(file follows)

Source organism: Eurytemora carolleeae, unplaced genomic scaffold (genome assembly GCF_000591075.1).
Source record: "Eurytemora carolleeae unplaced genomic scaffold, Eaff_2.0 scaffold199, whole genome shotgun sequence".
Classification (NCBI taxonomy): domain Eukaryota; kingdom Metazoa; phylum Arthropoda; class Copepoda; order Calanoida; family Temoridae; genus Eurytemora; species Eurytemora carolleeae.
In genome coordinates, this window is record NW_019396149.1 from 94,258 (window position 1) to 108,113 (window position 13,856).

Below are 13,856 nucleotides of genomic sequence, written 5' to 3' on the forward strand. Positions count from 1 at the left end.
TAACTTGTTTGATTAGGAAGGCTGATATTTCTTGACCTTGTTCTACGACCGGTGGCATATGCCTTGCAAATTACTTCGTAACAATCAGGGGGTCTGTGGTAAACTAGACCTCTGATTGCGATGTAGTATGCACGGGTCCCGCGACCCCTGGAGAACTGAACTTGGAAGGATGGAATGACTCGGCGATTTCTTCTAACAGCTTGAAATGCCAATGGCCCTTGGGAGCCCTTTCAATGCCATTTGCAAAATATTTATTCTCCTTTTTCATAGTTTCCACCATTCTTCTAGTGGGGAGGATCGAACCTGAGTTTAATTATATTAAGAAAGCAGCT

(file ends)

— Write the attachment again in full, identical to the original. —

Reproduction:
Source organism: Eurytemora carolleeae, unplaced genomic scaffold (genome assembly GCF_000591075.1).
Source record: "Eurytemora carolleeae unplaced genomic scaffold, Eaff_2.0 scaffold199, whole genome shotgun sequence".
Classification (NCBI taxonomy): domain Eukaryota; kingdom Metazoa; phylum Arthropoda; class Copepoda; order Calanoida; family Temoridae; genus Eurytemora; species Eurytemora carolleeae.
In genome coordinates, this window is record NW_019396149.1 from 94,258 (window position 1) to 108,113 (window position 13,856).

Below are 13,856 nucleotides of genomic sequence, written 5' to 3' on the forward strand. Positions count from 1 at the left end.
TAACTTGTTTGATTAGGAAGGCTGATATTTCTTGACCTTGTTCTACGACCGGTGGCATATGCCTTGCAAATTACTTCGTAACAATCAGGGGGTCTGTGGTAAACTAGACCTCTGATTGCGATGTAGTATGCACGGGTCCCGCGACCCCTGGAGAACTGAACTTGGAAGGATGGAATGACTCGGCGATTTCTTCTAACAGCTTGAAATGCCAATGGCCCTTGGGAGCCCTTTCAATGCCATTTGCAAAATATTTATTCTCCTTTTTCATAGTTTCCACCATTCTTCTAGTGGGGAGGATCGAACCTGAGTTTAATTATATTAAGAAAGCAGCT